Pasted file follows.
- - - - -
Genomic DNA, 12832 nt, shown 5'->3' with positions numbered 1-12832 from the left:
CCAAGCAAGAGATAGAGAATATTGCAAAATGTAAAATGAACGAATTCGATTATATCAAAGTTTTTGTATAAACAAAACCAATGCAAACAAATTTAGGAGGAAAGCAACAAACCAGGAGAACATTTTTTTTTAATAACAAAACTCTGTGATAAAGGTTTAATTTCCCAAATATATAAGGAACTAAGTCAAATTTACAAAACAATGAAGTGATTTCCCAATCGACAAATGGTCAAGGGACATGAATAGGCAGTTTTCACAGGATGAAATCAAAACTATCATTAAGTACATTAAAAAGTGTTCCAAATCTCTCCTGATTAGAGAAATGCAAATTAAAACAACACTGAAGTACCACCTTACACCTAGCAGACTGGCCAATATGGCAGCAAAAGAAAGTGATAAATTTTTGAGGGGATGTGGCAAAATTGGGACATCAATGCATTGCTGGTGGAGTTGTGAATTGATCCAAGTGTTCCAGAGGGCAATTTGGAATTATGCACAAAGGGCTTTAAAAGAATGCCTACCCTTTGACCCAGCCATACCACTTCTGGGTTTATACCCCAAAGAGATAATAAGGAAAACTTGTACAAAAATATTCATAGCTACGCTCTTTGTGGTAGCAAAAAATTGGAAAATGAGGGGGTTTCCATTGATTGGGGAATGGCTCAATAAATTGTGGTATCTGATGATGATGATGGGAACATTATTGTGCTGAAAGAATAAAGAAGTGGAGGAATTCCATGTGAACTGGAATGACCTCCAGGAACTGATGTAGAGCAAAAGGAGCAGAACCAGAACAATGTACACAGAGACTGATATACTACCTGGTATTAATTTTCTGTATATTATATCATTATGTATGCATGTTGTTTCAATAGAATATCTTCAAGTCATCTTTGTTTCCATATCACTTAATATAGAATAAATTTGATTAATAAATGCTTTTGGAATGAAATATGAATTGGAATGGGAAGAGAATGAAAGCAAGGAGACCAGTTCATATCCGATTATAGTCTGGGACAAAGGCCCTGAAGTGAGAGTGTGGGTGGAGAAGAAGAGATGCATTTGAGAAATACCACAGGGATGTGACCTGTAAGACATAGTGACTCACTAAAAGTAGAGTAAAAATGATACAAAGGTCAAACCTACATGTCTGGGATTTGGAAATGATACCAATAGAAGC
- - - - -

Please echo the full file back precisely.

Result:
Genomic DNA, 12832 nt, shown 5'->3' with positions numbered 1-12832 from the left:
CCAAGCAAGAGATAGAGAATATTGCAAAATGTAAAATGAACGAATTCGATTATATCAAAGTTTTTGTATAAACAAAACCAATGCAAACAAATTTAGGAGGAAAGCAACAAACCAGGAGAACATTTTTTTTTAATAACAAAACTCTGTGATAAAGGTTTAATTTCCCAAATATATAAGGAACTAAGTCAAATTTACAAAACAATGAAGTGATTTCCCAATCGACAAATGGTCAAGGGACATGAATAGGCAGTTTTCACAGGATGAAATCAAAACTATCATTAAGTACATTAAAAAGTGTTCCAAATCTCTCCTGATTAGAGAAATGCAAATTAAAACAACACTGAAGTACCACCTTACACCTAGCAGACTGGCCAATATGGCAGCAAAAGAAAGTGATAAATTTTTGAGGGGATGTGGCAAAATTGGGACATCAATGCATTGCTGGTGGAGTTGTGAATTGATCCAAGTGTTCCAGAGGGCAATTTGGAATTATGCACAAAGGGCTTTAAAAGAATGCCTACCCTTTGACCCAGCCATACCACTTCTGGGTTTATACCCCAAAGAGATAATAAGGAAAACTTGTACAAAAATATTCATAGCTACGCTCTTTGTGGTAGCAAAAAATTGGAAAATGAGGGGGTTTCCATTGATTGGGGAATGGCTCAATAAATTGTGGTATCTGATGATGATGATGGGAACATTATTGTGCTGAAAGAATAAAGAAGTGGAGGAATTCCATGTGAACTGGAATGACCTCCAGGAACTGATGTAGAGCAAAAGGAGCAGAACCAGAACAATGTACACAGAGACTGATATACTACCTGGTATTAATTTTCTGTATATTATATCATTATGTATGCATGTTGTTTCAATAGAATATCTTCAAGTCATCTTTGTTTCCATATCACTTAATATAGAATAAATTTGATTAATAAATGCTTTTGGAATGAAATATGAATTGGAATGGGAAGAGAATGAAAGCAAGGAGACCAGTTCATATCCGATTATAGTCTGGGACAAAGGCCCTGAAGTGAGAGTGTGGGTGGAGAAGAAGAGATGCATTTGAGAAATACCACAGGGATGTGACCTGTAAGACATAGTGACTCACTAAAAGTAGAGTAAAAATGATACAAAGGTCAAACCTACATGTCTGGGATTTGGAAATGATACCAATAGAAGC